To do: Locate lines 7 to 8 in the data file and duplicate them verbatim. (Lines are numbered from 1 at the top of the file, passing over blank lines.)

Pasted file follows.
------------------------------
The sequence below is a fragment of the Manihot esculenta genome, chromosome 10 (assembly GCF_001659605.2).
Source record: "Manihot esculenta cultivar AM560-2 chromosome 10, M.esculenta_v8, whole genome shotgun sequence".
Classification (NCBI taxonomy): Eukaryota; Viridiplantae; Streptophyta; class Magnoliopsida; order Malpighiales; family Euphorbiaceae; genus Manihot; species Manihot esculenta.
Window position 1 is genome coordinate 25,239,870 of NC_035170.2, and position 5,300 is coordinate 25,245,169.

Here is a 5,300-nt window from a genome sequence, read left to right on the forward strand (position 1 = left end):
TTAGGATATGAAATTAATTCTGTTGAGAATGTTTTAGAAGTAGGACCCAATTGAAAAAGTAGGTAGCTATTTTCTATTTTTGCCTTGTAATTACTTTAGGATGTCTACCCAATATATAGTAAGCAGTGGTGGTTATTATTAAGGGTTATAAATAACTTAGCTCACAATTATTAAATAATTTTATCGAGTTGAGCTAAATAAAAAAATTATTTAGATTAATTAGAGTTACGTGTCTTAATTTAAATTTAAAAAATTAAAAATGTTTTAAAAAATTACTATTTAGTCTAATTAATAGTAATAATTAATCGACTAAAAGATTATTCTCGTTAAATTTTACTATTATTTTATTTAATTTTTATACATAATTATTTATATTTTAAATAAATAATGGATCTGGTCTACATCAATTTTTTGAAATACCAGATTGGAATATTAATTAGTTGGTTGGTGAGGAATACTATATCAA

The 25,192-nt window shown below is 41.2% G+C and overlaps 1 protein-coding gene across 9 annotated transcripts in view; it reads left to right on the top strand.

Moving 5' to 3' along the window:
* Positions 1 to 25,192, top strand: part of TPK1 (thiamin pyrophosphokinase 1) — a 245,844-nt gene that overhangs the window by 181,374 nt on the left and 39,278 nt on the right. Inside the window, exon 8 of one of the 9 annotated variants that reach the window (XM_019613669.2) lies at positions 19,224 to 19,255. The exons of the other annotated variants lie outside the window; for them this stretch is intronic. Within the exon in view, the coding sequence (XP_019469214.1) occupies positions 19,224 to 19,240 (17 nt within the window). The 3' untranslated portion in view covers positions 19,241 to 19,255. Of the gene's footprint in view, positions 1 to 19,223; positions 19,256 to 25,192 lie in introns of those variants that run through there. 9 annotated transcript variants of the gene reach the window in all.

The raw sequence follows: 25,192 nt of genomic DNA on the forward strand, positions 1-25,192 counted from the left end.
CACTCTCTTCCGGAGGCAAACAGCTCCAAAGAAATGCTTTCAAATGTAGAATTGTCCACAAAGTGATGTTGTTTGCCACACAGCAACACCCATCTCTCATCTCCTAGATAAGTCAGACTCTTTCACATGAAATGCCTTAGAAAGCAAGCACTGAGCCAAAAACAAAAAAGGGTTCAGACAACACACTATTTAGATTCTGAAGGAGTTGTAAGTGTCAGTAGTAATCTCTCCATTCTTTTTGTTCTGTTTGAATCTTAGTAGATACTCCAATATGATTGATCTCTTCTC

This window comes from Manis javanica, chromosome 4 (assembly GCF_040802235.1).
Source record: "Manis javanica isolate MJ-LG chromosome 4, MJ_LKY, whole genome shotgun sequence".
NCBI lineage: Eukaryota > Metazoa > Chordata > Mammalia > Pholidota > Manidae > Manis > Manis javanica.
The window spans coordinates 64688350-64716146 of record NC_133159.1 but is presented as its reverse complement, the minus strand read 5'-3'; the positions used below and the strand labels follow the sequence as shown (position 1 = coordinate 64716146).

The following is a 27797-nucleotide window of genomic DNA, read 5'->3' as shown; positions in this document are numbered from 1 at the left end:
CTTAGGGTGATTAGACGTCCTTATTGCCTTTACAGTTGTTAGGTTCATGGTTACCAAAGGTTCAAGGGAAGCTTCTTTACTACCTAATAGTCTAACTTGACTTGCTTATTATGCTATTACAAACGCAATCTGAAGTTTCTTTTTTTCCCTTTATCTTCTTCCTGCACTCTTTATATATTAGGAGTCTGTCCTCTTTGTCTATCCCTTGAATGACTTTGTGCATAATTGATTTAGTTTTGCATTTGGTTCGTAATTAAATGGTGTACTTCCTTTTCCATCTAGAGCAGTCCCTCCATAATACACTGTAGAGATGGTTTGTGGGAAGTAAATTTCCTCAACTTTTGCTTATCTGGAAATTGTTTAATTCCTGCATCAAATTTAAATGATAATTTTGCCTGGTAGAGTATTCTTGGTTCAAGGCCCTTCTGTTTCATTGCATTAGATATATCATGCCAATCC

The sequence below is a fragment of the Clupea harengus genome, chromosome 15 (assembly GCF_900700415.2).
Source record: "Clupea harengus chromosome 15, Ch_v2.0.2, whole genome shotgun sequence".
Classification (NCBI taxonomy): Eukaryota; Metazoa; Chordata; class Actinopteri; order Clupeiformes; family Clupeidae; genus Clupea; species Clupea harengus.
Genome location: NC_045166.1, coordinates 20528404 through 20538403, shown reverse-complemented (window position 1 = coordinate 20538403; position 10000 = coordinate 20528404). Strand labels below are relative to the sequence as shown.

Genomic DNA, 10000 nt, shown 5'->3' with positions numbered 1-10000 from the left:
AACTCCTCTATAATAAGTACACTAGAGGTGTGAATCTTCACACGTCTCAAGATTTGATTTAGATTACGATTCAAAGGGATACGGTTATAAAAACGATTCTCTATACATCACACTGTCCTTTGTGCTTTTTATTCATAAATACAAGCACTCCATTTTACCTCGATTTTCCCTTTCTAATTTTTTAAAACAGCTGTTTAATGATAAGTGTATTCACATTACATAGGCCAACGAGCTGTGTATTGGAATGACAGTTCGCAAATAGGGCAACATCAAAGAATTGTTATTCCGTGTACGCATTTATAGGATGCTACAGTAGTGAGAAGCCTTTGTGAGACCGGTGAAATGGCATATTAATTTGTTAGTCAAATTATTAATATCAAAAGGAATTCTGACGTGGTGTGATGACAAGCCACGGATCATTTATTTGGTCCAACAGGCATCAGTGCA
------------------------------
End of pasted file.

The 25,192-nt window shown below is 41.2% G+C and overlaps 1 protein-coding gene across 9 annotated transcripts in view; it reads left to right on the top strand.

Moving 5' to 3' along the window: